According to cubists, it is not artistically acceptable for cubists to try and represent the mouth of the cup as rectangular in the name of art when the public knows that the mouth of the cup is always round. Thus, cubism views any attempt of representing objects in none reality forms as falsehood and illusion. As such, cubism casts aspersion on the artistry of well-known works such as the mermaid drawing representing a young woman with a fish tail. Strictly speaking, cubism can be considered as a conceptualized realism rather than a perceived method.

Timeline for Cubism as a Movement

According to Gersh-Nesic (2), cubism started in early 20th century in a period that is known as Cezannisme and ranges from 1908 to 1910. This is the period of Picasso and Braque formulating the ideas of cubism. Analytic cubism is a period between 1910 and 1912. The artists who represented that period were Juan Gris, Jean Metzinger, Albert Gleizes, Robert Delaunay, Henri Le Fauconnier, and Fernand Léger. This period is credited with changing European painting, music, literature, and architecture. The final period is the Late Cubism that runs from 1917 to present day. However, it is agreeable that the height of Cubism peaked at the end of the World War, a number of artists continued with synthetic cubism well into the late 20th century. For instance, Jacob Lawrence work Makeup of 1952 is a good depiction of how synthetic cubism was carried into the late 20th century. Lawrence died in 2000 aged 83 years.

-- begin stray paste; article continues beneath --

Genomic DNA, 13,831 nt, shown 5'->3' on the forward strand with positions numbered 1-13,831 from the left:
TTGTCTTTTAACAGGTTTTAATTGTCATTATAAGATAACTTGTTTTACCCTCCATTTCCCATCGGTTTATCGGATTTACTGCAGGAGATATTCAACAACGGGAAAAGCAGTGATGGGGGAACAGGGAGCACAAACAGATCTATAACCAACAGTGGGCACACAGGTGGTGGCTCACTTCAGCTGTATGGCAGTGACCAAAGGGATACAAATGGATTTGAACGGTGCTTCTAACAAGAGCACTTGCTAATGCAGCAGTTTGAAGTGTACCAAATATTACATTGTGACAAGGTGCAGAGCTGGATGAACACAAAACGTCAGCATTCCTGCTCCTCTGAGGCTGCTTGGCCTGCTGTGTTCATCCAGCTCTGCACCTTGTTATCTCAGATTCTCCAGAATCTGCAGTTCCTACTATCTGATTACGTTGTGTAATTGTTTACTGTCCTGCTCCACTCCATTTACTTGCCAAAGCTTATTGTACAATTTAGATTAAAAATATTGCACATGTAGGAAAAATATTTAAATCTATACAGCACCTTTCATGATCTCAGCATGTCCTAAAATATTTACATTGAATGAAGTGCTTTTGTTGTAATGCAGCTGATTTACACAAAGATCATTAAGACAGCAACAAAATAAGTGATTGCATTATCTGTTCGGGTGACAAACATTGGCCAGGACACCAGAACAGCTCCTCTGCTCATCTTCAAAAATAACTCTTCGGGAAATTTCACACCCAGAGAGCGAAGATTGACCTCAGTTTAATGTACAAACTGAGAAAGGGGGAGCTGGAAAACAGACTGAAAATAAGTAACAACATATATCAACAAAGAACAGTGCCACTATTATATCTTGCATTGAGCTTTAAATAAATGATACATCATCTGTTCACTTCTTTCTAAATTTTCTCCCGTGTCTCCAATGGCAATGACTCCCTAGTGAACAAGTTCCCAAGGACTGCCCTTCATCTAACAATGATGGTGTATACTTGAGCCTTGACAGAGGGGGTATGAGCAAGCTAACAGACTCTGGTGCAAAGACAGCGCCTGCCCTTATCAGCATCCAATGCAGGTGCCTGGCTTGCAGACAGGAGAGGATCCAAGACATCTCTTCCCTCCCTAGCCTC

Cubism and Frost’s Poem “Out, Out”

“Out, Out” falls under cubism because of the characteristics it reveals. For instance, simplification of buzz saw as snarling and rattling helps to build an image of a fourth dimension concerning the buzz saw. Frost notes “The buzz-saw then snarled and rattled in the yard” (1). This simplification of the buzz also used the geometricity characteristic of cubism in its attempt to present a wholly conceptualized picture to the reader of the poem.

Similarly, “Out, Out” fits in the description of cubism because of the imagery and personification styles that are used in it. These styles are used purposefully to bring out the conceptualized picture of the boy as he is wounded by the buzz saw and later dies. A reader of the poem, though having not perceived the pains of the boy, can easily conceptualize that situation through the words that the poet has used “And the saw snarled and rattled, snarled and rattled, / As it ran light, or had to bear a load” (Frost, 1). This representation can, therefore, bring out the reality of the poem to the reader close to a century after the poem was written.